My preview screener for the first episode of the 2022 version of the beloved TV series “Quantum Leap” come with a caveat, but there are definitely some elements that cannot be corrected by air time today. Despite the step forward of featuring an East Asian American leading man, this episode is a step backward into boring.
It’s unusual to receive only one episode as a screener for a series and especially one that isn’t fully formatted into final air quality, but this is the warning I received:
Please note this isn’t final air quality and elements may change prior to broadcast. We ask that you kindly avoid any spoilers so fans are able to experience the episode without warning on major story reveals.
This version of “Quantum Leap” isn’t a reboot of the original series which ran from 1989-1993. This 2022 version fully acknowledges the existence of Dr. Sam Beckett (Scott Bakula) and his best friend, Admiral Al Calavicci (Dean Stockwell). The screener begins with a reference to Bakula’s character. The white letters on a black screen explain:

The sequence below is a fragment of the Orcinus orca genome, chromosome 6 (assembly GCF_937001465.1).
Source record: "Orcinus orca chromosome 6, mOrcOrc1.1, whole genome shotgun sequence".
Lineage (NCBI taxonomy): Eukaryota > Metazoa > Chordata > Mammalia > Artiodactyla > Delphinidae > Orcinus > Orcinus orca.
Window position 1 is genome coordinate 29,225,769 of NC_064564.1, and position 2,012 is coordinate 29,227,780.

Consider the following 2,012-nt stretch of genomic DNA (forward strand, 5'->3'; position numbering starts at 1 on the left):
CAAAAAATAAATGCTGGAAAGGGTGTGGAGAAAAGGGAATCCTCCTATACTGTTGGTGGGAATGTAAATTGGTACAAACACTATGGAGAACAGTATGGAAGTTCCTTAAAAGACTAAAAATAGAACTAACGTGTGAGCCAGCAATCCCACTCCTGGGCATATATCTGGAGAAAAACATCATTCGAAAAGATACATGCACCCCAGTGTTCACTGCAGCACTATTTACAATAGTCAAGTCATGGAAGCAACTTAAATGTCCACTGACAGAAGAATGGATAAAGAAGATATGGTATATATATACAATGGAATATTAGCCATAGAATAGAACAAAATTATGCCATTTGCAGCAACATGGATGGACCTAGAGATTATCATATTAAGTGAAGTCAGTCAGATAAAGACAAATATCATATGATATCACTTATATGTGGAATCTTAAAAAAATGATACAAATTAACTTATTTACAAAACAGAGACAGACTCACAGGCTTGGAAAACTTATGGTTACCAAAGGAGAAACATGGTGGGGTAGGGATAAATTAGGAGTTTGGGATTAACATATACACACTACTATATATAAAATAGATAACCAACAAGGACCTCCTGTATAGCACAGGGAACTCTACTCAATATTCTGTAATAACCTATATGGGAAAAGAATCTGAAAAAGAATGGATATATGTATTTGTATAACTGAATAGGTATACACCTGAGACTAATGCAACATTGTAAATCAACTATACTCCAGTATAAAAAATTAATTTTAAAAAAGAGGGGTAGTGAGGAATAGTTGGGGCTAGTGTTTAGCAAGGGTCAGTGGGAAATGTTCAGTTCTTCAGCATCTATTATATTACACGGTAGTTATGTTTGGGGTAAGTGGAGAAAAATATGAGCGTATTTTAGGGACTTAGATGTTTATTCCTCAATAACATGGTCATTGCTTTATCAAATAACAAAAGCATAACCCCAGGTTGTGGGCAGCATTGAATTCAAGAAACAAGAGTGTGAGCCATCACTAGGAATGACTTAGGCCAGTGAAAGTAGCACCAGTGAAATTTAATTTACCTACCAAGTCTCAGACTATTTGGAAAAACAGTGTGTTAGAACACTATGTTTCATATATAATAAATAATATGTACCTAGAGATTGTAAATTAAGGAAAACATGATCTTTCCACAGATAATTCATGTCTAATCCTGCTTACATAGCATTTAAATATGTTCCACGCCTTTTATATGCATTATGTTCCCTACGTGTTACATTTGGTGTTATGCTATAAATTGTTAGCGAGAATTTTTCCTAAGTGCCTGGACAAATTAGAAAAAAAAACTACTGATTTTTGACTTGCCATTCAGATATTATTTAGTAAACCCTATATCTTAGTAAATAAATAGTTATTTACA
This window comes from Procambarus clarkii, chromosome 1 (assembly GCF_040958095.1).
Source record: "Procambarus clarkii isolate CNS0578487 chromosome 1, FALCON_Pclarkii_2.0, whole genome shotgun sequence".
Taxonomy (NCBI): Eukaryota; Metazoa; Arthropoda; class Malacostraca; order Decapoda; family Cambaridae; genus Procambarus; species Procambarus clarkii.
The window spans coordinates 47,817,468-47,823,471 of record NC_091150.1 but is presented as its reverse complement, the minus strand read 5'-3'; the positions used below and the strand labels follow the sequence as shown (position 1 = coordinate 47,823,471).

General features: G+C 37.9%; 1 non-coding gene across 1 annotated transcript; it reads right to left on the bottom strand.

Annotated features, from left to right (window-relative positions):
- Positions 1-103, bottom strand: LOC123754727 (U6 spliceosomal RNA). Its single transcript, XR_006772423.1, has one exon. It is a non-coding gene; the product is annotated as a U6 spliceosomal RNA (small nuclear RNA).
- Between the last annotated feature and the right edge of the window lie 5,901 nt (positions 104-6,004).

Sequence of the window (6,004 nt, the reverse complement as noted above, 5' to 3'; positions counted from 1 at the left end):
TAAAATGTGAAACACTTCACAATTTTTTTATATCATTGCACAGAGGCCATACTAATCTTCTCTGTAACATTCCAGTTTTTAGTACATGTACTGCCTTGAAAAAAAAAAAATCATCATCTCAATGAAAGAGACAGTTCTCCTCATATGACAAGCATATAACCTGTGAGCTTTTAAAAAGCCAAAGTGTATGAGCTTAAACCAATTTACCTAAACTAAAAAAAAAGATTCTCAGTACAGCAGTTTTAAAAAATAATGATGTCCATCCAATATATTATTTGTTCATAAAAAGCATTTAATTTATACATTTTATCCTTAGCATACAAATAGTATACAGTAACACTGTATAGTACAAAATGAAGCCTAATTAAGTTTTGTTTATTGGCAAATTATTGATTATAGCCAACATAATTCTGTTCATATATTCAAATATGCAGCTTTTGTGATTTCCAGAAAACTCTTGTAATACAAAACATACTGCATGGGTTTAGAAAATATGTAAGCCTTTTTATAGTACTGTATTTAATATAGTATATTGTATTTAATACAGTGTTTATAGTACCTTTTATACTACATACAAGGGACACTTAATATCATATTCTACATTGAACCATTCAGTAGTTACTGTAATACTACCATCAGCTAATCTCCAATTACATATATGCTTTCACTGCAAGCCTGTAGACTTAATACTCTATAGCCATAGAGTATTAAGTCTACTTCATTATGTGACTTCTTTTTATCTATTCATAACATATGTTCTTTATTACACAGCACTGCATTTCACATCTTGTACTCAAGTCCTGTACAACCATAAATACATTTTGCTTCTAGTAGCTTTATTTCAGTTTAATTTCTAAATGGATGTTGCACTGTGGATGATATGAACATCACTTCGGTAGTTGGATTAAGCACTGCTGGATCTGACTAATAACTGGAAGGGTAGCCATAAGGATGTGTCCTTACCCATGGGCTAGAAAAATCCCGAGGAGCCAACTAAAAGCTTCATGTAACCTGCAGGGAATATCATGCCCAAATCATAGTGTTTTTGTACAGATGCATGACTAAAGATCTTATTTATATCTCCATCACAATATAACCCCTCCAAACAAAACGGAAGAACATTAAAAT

In 1995, theorizing one could time travel within their own lifetime, Doctor Sam Beckett stepped into the Quantum Leap Accelerator and vanished. After years of trying to bring him back home, the project was eventually abandoned. Until now…
Someone is in a lab and sees the message on the screen: Window cancellation complete. She says: “That can’t be right.” And this mysterious woman uses her smartphone to contact Ben Song.